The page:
John Kerry Explains Why the Glasgow Climate Deal Matters

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This week we unpack two very different challenges facing global leaders: the climate crisis and domestic violence. First, U.S. Special Presidential Envoy for Climate John Kerry joins host Stephanie Flanders to share why he thinks the Glasgow Climate Pact is more than just words on paper. Among other achievements, Kerry notes that countries representing most of the world’s gross domestic product agreed to cut methane emissions by 30% this decade. Such cuts to this dangerous greenhouse gas (if they actually happen) would be a worthy accomplishment, even if rich nations have yet to fulfill a pledge to steer $100 billion a year to poorer nations facing the brunt of climate change.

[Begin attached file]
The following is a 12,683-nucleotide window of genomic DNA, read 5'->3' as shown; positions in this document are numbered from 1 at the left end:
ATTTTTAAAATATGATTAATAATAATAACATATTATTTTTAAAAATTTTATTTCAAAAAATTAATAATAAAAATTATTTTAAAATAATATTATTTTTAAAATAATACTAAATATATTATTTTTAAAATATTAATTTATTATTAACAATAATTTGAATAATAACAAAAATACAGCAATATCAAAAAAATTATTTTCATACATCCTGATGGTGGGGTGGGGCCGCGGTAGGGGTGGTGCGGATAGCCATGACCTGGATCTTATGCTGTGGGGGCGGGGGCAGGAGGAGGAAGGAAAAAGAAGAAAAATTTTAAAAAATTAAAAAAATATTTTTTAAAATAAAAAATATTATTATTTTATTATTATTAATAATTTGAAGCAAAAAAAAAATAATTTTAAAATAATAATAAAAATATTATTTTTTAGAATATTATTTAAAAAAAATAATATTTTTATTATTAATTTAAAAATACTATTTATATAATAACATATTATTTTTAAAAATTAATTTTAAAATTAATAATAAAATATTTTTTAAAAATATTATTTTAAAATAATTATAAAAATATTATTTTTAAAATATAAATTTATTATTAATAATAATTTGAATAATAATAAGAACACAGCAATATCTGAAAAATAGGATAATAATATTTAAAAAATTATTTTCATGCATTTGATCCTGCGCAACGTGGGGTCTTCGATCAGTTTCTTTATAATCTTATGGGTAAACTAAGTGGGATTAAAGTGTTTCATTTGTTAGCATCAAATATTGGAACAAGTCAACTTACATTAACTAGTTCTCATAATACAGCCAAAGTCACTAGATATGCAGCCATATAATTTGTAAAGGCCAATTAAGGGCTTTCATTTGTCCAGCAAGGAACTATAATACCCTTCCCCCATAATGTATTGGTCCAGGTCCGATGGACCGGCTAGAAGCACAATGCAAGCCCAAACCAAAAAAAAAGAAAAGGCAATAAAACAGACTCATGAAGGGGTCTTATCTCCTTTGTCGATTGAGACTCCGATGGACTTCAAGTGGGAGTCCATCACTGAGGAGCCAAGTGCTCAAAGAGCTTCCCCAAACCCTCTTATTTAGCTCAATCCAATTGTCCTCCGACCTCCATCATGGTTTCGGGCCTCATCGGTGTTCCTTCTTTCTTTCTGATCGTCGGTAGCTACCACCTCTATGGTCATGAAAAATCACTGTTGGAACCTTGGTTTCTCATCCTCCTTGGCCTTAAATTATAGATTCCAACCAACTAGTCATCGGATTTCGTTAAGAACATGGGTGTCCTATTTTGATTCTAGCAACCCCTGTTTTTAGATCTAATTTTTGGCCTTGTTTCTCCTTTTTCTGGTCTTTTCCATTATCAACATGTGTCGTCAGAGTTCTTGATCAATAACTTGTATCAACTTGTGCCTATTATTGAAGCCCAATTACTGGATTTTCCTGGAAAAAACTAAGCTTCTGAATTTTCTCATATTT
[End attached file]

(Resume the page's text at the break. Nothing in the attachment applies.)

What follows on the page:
As countries try to cut carbon, whether by a tax on emissions or other measures, leaders can limit the effects on inflation by adopting the measures sooner rather than later—when more drastic measures may be needed, Bloomberg’s senior Euro-area economist Maeva Cousin says.

Finally, Frankfurt-based economics reporter Carolynn Look shares the harrowing story of a German woman who escaped a violent partner and how some European companies are stepping forward to fight domestic abuse. They have a financial imperative as well as a moral one: gender-based violence is estimated by the European Institute for Gender Equality to cost the European Union economy 366 billion euros ($409 billion) a year.

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